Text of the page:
Lt. j.g. Madeline G. Swegle received her Wings of Gold and became the U.S. Navy’s first black female tactical air (TACAIR) pilot on Friday.
“I’m excited to have this opportunity to work harder and fly high performance jet aircraft in the fleet,” Swegle commented, adding, “It would’ve been nice to see someone who looked like me in this role; I never intended to be the first. I hope it’s encouraging to other people.”
She followed in the footsteps of the Navy’s first Black American female naval aviator, Brenda E. Robinson, who earned her wings in 1980 and became the 42nd woman to be designated a naval aviator, the Navy said in a press release.
Commander, Naval Air Forces Vice Adm. DeWolfe “Bullet” Miller III praised Swegle’s achievement and said she proved to be a “courageous trailblazer.”
“She has joined a select group of people who earned Wings of Gold and answered the call to defend our nation from the air. The diversity of that group—with differences in background, skill and thought—makes us a stronger fighting force,” Miller noted.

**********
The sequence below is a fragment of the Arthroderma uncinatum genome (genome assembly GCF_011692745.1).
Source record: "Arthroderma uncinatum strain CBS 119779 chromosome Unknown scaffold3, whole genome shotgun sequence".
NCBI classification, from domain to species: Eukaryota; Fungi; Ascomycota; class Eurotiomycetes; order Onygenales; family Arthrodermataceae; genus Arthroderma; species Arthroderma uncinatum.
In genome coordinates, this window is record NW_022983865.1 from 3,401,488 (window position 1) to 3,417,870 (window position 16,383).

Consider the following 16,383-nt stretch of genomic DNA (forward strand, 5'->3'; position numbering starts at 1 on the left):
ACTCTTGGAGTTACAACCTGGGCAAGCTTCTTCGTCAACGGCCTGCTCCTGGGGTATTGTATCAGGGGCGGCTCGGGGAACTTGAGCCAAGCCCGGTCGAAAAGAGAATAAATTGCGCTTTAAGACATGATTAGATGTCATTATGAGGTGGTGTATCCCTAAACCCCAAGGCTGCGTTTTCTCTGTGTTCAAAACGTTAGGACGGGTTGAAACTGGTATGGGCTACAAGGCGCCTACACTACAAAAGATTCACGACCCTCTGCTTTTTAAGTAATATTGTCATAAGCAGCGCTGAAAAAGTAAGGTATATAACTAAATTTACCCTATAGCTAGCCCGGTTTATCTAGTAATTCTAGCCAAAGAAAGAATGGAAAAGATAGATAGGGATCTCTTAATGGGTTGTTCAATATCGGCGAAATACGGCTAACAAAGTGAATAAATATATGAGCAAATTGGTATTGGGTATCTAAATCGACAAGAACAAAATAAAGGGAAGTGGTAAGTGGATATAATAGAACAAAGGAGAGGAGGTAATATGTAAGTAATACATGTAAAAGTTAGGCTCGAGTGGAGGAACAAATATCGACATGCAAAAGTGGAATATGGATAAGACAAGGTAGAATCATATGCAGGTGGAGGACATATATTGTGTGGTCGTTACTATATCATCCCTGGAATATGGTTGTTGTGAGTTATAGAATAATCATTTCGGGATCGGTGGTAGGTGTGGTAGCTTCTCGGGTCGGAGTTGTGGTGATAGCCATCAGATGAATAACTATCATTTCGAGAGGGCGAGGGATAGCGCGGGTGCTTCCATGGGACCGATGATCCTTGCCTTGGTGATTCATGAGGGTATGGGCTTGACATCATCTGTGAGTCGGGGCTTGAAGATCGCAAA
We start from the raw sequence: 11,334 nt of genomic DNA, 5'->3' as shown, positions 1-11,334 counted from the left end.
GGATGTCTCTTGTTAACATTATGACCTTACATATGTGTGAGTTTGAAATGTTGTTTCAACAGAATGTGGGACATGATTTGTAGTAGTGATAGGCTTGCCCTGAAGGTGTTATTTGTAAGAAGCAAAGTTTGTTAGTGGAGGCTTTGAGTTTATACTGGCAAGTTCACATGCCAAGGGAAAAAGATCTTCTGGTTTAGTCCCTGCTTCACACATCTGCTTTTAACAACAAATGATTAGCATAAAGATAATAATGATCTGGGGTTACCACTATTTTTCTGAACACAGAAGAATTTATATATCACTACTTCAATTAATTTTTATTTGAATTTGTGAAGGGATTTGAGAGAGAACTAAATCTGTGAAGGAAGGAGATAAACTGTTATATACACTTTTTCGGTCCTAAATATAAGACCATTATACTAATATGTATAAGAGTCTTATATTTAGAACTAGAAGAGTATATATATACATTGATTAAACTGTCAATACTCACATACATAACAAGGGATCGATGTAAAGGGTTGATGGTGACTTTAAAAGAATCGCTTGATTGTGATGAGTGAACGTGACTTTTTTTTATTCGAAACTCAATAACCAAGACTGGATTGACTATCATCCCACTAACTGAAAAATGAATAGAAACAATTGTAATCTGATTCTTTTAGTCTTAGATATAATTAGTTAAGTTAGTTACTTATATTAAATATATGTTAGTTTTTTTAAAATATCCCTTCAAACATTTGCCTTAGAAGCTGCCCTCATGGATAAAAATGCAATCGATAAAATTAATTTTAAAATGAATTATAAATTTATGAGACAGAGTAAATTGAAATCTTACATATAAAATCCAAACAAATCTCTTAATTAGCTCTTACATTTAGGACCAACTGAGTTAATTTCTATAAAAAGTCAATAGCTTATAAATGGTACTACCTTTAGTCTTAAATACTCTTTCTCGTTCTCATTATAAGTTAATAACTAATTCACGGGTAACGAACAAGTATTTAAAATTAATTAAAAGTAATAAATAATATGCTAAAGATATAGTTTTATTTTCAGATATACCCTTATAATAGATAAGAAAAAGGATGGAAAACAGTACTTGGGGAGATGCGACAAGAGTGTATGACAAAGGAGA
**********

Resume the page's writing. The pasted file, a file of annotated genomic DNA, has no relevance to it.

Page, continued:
On its Twitter profile Tuesday, the Navy shared a video of Swegle talking about her achievement:
THE SKY IS THE LIMIT.
Meet Lt. j.g. Madeline Swegle, the #USNavy’s first Black female tactical jet pilot.
WATCH NOW 📺 ὄ ⬇️ pic.twitter.com/H9wAdYYRS2
— U.S. Navy (@USNavy) July 28, 2020
Even though she was excited to begin her training, Swegle also felt intimidated by the aircraft. However, she eventually mastered it through hard work and determination.
“It’s really cool to think of all the things that I’ve done now which I never thought I’d be able to do,” she said, adding that she felt representation was important because of America’s diversity.
“I would like everyone to believe that they can achieve whatever they want to do,” she commented.
Cdr. Matthew Maher said he hoped her example would inspire others to consider becoming a pilot.
“It doesn’t matter who you are, what you look like, where you came from. Once we have the uniform on, we’re all on the same team and we all are trying to accomplish the same mission,” he concluded.